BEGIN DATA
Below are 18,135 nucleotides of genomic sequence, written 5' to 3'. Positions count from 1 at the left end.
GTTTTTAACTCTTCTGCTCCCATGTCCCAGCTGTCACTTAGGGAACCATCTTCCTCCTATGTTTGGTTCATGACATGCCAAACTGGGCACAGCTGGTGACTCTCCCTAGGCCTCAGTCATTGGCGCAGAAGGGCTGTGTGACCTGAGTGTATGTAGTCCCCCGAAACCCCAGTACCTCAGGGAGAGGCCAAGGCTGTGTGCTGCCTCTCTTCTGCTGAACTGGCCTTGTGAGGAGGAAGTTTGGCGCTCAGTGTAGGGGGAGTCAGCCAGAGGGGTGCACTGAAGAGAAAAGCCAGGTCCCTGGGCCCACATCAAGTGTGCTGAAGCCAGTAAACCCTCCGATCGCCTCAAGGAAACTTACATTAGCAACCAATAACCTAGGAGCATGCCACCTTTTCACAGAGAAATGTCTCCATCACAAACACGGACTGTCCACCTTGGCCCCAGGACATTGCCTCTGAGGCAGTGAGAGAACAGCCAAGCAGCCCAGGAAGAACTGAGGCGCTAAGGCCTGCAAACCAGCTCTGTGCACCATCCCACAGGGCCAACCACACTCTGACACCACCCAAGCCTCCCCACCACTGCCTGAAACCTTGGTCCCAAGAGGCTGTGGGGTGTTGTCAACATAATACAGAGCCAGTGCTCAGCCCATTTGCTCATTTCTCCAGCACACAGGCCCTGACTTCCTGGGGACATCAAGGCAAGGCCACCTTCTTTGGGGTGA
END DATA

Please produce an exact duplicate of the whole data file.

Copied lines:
Below are 18,135 nucleotides of genomic sequence, written 5' to 3'. Positions count from 1 at the left end.
GTTTTTAACTCTTCTGCTCCCATGTCCCAGCTGTCACTTAGGGAACCATCTTCCTCCTATGTTTGGTTCATGACATGCCAAACTGGGCACAGCTGGTGACTCTCCCTAGGCCTCAGTCATTGGCGCAGAAGGGCTGTGTGACCTGAGTGTATGTAGTCCCCCGAAACCCCAGTACCTCAGGGAGAGGCCAAGGCTGTGTGCTGCCTCTCTTCTGCTGAACTGGCCTTGTGAGGAGGAAGTTTGGCGCTCAGTGTAGGGGGAGTCAGCCAGAGGGGTGCACTGAAGAGAAAAGCCAGGTCCCTGGGCCCACATCAAGTGTGCTGAAGCCAGTAAACCCTCCGATCGCCTCAAGGAAACTTACATTAGCAACCAATAACCTAGGAGCATGCCACCTTTTCACAGAGAAATGTCTCCATCACAAACACGGACTGTCCACCTTGGCCCCAGGACATTGCCTCTGAGGCAGTGAGAGAACAGCCAAGCAGCCCAGGAAGAACTGAGGCGCTAAGGCCTGCAAACCAGCTCTGTGCACCATCCCACAGGGCCAACCACACTCTGACACCACCCAAGCCTCCCCACCACTGCCTGAAACCTTGGTCCCAAGAGGCTGTGGGGTGTTGTCAACATAATACAGAGCCAGTGCTCAGCCCATTTGCTCATTTCTCCAGCACACAGGCCCTGACTTCCTGGGGACATCAAGGCAAGGCCACCTTCTTTGGGGTGA